Sandy Brondello is no new face as a head coach, having coached the past four seasons in Phoenix including the 2014 WNBA Championship and the 2010 in San Antonio, and she can hit a couple of big milestones this year. With a current overall coaching record of 97 – 73, Brondello will coach her 200th game on August 7 at home against the Washington Mystics, and she’s a lock to go over 100 wins in her career this season. She’ll move up the list as the 15th coach with 200 games coached and the 15th coach with over 100 wins in her career.

Leaders of the Pack

Then, there are the coaches who have made their way to the top of the leaderboards in terms of games coached, wins, and winning percentage. Each is likely to hit even bigger milestones in the 2018 season.

Bill Laimbeer is one of the five WNBA coaches with 400 games coached, and he is the first head coach of the relocated Las Vegas Aces. Laimbeer won three championships in Detroit in his initial coaching position there (2002 – 2009), and he coached previously in New York (2013 – 2017). He’ll add to his history coaching the first WNBA game for the Las Vegas team, and with a huge (but improbable) turnaround, could get his 250th regular season win. His record is currently 229 – 171, so it would take at least 21 wins to do so. With a career winning percentage of 0.573, it’s going to take an above-average season (0.618) to get there this year.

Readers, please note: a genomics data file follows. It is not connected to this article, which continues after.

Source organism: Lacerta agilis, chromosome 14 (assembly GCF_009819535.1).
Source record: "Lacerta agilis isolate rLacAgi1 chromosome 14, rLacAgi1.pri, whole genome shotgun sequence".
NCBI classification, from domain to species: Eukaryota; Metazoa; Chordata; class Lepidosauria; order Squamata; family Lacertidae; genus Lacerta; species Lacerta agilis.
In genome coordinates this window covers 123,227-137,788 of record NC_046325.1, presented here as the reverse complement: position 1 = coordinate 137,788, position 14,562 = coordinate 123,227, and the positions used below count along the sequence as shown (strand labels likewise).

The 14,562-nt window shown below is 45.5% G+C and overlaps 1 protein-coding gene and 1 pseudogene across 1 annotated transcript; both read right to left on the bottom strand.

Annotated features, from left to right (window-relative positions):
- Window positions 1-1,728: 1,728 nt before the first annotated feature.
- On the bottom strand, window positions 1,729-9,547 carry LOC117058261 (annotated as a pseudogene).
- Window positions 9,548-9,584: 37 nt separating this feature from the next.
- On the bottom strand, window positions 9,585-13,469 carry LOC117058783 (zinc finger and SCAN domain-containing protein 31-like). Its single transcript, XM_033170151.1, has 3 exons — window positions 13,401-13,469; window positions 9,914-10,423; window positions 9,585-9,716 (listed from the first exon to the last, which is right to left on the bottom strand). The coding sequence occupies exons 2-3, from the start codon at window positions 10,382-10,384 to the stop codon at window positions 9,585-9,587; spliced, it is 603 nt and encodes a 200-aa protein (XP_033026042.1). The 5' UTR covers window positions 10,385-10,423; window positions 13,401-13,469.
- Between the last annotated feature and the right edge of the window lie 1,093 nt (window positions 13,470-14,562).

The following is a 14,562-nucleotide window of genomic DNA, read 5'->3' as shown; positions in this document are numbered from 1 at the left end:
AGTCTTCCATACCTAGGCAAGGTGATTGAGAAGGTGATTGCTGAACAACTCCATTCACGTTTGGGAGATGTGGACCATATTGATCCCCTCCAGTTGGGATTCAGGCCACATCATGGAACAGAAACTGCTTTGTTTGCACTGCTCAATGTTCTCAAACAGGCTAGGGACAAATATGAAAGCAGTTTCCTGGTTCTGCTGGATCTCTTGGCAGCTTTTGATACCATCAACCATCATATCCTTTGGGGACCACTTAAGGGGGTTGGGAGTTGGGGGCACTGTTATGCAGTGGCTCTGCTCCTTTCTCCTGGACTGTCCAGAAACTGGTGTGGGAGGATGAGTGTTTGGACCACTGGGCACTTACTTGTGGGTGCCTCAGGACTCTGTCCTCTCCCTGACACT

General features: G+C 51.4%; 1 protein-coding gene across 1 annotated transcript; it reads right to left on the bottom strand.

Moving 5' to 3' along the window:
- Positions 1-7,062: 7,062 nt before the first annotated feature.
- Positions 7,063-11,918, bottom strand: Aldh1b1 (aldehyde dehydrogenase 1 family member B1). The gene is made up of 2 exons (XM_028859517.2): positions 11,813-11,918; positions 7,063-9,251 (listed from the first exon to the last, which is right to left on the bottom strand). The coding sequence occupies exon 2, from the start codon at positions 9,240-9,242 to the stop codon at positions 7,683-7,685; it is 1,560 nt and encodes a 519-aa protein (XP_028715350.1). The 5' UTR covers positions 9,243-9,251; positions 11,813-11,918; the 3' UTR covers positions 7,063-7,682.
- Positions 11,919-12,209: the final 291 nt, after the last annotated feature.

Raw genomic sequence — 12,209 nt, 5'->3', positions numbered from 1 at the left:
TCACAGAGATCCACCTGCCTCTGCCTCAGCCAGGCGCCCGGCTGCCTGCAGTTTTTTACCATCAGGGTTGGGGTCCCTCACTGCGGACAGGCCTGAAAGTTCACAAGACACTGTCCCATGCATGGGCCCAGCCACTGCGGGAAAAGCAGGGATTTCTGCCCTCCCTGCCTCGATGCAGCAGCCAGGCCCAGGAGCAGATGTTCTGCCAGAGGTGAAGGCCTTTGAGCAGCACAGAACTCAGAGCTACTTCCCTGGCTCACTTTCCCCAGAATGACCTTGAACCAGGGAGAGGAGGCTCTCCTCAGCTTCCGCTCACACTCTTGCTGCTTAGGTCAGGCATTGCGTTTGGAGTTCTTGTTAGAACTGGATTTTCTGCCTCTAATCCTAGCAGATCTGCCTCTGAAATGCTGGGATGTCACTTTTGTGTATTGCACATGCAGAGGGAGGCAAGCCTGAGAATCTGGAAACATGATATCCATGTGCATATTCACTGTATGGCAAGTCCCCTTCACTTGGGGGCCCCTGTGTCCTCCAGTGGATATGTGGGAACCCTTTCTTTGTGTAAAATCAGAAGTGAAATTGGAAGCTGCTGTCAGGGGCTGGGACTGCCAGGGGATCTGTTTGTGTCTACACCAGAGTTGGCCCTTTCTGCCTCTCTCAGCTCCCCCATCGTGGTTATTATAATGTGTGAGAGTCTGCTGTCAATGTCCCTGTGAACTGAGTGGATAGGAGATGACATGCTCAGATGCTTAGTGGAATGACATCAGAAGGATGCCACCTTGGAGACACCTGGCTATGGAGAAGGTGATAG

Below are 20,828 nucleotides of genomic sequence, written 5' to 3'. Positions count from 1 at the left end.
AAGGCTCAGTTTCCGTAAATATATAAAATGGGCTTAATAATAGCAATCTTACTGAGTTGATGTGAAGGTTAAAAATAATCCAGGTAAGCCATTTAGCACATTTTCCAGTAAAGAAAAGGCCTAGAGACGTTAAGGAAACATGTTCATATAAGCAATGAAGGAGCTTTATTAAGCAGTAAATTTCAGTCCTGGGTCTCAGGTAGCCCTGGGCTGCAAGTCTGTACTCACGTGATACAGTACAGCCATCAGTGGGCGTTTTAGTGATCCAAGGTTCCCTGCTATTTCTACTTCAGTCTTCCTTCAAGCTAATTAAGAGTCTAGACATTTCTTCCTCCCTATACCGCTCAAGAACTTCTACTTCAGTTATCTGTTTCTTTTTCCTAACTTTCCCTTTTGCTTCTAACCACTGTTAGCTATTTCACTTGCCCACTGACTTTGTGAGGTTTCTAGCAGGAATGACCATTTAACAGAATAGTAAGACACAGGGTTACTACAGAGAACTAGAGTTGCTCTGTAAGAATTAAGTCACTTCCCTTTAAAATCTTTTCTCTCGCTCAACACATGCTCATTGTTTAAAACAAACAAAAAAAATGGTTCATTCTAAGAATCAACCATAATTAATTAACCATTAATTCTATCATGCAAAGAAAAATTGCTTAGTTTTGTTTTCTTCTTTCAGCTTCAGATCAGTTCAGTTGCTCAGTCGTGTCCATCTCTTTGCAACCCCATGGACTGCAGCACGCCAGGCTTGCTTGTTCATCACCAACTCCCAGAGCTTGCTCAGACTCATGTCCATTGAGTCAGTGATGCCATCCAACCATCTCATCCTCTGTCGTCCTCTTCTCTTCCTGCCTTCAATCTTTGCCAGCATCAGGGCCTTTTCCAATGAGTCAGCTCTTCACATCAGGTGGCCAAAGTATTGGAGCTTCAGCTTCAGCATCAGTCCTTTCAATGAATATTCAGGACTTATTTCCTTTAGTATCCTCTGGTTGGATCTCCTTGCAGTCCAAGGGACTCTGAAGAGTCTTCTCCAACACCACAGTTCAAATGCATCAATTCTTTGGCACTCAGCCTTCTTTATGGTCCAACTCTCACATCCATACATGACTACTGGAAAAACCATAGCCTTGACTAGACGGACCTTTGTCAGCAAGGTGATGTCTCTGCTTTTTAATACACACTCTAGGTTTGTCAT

Leading the way in terms of head coaching wins, Mike Thibault will extend that record this season in his 16th season as head coach overall and 6th with the Washington Mystics. He is 36 wins ahead of Agler with 288 total in that time, and he is one of just two people to have coached over 500 games in the league. Entering the season at 288 – 222, Thibault has a good chance to get his 300th regular season win as head coach this year. Additionally, he’ll hit 200 games coached in Washington on August 9 at home against the Seattle Storm and with at least 18 wins this season would notch his 100th win with the franchise as well.

The other coach to have over 500 games coached in the league is the leader in that category. Dan Hughes returns to coaching after a year out of the league to lead the Seattle Storm. Hughes has coached 524 regular season games with an overall record of 237 – 287. This is the fourth team he has coached, having spent the majority of his career in San Antonio (2005 – 2009, 2011 – 2016) after some time in Charlotte (1999) and Cleveland (2000 – 2003). Dan will hit his 550th game coached on July 24 in Indianapolis against the Fever and with at least 13 wins would hit 250 wins for his WNBA coaching career.